Dental Marketing: Dentists Offer Discount Dental Work

March 12, 2009 (PRLEAP.COM) Business News
One out of three dentists is currently running a sale or promotion on dental work, found a survey by dental practice marketing resource The Wealthy Dentist. Many feel they have no choice in the current economy, while other are concerned that offering discounts may cheapen the perceived value of dentistry.

As part of normal dental marketing efforts, some dentists always run discounts. Said a Washington DC dentist, "We're running dental promotions, but no more than usual." These dentists often promote their offers via email patient newsletters or direct mail marketing.

Some dentists report good profits from running sales. "One ad offers $100 off any dental service. Another ad is good for $50 off every $500 you spend," said a Colorado dentist. "'Free whitening for life' is not bringing any returns as an ad, but it works well as an in-office patient referral system. Another offer that's working is $1000 off on any Invisalign case, with up-front payment."

The current economy has left patients with less disposable income to spend on dental work (particular elective cosmetic dentistry procedures). "I just raised my fees," said an Ohio orthodontist. "Things are never as bad as they seem or as good as we'd like. Panic is the worst management philosophy possible."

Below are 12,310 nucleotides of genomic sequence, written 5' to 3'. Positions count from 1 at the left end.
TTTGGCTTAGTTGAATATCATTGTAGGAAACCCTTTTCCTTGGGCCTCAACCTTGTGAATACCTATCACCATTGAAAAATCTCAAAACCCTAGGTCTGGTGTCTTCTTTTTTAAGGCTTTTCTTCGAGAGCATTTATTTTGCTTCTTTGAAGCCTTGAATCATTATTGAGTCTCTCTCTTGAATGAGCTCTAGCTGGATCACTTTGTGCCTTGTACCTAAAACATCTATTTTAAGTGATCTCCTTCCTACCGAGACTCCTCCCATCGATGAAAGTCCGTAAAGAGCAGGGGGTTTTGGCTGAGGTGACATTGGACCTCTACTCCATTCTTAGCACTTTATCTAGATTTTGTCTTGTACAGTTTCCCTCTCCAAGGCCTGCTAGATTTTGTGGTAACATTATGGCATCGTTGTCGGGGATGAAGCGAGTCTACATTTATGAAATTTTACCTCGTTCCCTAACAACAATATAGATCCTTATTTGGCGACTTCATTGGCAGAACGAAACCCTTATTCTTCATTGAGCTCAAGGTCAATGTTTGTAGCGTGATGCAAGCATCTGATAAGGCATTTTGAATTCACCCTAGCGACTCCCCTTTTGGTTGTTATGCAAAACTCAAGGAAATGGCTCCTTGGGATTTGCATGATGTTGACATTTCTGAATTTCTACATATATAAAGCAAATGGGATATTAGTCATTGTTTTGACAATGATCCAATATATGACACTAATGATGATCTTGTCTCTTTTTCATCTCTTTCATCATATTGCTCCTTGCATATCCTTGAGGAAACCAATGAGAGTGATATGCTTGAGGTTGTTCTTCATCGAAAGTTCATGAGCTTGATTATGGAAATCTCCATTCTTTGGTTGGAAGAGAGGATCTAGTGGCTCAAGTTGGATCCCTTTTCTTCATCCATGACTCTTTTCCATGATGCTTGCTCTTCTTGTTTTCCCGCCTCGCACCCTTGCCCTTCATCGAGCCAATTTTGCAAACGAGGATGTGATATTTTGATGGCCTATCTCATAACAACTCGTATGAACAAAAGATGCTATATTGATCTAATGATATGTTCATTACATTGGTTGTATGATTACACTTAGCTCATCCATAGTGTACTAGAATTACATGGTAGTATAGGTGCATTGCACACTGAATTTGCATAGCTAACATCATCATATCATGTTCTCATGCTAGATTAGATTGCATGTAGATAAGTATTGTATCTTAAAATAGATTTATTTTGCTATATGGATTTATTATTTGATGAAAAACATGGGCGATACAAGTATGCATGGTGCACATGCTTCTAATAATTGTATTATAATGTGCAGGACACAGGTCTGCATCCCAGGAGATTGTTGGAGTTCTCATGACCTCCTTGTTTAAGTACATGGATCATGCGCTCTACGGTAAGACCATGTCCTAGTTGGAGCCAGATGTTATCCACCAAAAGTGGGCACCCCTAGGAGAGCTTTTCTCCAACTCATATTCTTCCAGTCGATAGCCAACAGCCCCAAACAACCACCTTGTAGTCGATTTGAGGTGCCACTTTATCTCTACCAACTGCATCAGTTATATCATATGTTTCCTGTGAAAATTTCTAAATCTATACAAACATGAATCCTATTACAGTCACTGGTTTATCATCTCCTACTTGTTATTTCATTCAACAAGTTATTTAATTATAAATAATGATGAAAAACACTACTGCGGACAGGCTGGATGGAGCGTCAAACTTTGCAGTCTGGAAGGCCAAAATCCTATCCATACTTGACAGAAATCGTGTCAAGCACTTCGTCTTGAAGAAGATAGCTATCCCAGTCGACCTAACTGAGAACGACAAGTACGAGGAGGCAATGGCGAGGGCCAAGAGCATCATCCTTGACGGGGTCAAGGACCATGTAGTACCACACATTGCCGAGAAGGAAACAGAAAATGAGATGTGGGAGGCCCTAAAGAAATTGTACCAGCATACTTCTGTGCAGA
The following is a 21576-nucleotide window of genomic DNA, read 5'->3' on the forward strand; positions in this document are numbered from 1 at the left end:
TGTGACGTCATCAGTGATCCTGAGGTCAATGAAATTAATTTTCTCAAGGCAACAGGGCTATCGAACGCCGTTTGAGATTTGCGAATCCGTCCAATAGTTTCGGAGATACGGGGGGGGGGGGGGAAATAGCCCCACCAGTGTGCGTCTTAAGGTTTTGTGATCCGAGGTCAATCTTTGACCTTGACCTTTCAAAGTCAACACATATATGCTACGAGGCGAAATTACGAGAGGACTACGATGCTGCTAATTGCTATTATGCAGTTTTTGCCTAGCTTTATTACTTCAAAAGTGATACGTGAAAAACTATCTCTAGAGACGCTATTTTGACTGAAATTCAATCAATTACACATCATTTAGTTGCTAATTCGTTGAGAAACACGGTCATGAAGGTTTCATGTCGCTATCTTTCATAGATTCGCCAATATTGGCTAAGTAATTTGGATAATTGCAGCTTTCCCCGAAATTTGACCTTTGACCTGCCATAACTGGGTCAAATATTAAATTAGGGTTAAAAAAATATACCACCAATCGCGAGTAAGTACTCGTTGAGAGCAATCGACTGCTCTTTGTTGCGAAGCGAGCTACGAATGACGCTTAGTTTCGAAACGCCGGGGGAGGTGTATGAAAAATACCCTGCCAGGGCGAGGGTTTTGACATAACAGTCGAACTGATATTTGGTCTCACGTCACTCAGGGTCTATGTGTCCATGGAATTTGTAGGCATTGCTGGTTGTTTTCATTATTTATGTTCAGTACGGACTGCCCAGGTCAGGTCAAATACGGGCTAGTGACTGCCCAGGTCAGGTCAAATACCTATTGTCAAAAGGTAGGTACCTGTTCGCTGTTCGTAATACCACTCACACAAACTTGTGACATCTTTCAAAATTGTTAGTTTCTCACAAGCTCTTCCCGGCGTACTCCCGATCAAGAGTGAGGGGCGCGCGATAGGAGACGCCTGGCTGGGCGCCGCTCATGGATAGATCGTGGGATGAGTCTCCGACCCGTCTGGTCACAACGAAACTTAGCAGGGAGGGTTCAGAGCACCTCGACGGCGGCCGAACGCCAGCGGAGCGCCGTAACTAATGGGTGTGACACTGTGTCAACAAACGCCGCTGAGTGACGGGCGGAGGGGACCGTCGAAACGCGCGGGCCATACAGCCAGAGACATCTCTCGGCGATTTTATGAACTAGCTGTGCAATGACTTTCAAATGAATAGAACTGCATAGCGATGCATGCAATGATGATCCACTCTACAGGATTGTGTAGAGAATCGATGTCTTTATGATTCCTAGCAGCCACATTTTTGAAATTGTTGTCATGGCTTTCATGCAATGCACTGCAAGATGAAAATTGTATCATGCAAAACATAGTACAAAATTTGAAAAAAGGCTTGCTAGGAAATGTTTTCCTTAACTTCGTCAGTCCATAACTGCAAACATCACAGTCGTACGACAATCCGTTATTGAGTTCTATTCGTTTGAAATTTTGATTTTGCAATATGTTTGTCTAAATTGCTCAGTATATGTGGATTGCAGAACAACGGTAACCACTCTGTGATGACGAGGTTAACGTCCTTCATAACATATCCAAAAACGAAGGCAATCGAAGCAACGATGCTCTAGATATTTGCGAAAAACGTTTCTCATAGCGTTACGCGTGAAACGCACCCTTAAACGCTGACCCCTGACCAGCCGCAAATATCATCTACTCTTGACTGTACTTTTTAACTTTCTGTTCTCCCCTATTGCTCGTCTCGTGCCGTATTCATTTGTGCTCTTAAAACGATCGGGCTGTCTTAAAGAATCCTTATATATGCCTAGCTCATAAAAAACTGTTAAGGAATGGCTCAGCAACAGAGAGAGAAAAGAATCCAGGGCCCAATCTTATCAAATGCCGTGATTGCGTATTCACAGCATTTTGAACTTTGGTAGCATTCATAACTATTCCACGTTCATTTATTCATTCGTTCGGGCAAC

With finances tight these days, many dental practices offer discounts for cash. "We routinely offer a 5% courtesy for payment up-front," said a Texas dentist. An Arizona dentist reported offering discounts of "15-20%, but only for those without insurance. It has made a difference with people getting the work done, as they feel they are getting some help with the economy."

There are any number of ways to offer discounted dental work. "We are offering new patient exams, x-rays, and cleaning for $49," reported a Utah dentist. "25-50% off surgical placement of dental implants. It has worked well!" raved a California dentist. "10% -20% off Lumineers, Zoom laser whitening, implants, etc. with payment at start of treatment," said another general dentist.

Dental practices often offer discounts to attract more new patients. "We're offering practice entry discounts just to make it easier for patients to come in the first time," said a Washington dentist. "We offer free consultations on implant cases, then try to wow them." Cautioned an Illinois pediatric dentist, "Discounting only works if you are trying to attract new patients."

Tooth whitening discounts are relatively common. A Utah dentist reported offering free teeth bleaching to members of their Care to Share patient referral program.

Some dentists worry that discounting dental work could cheapen the profession in the eyes of consumers. "For higher-end practices, you have to be careful so promos don't come off cheesy," warned a Pennsylvania dentist.

"Sales and discounts are a great addition to a dental marketing campaign," said Jim Du Molin, dental management consultant and founder of dental website The Wealthy Dentist. "Rather than cutting fees across the board, dentists can attract new patients with appealing initial offers."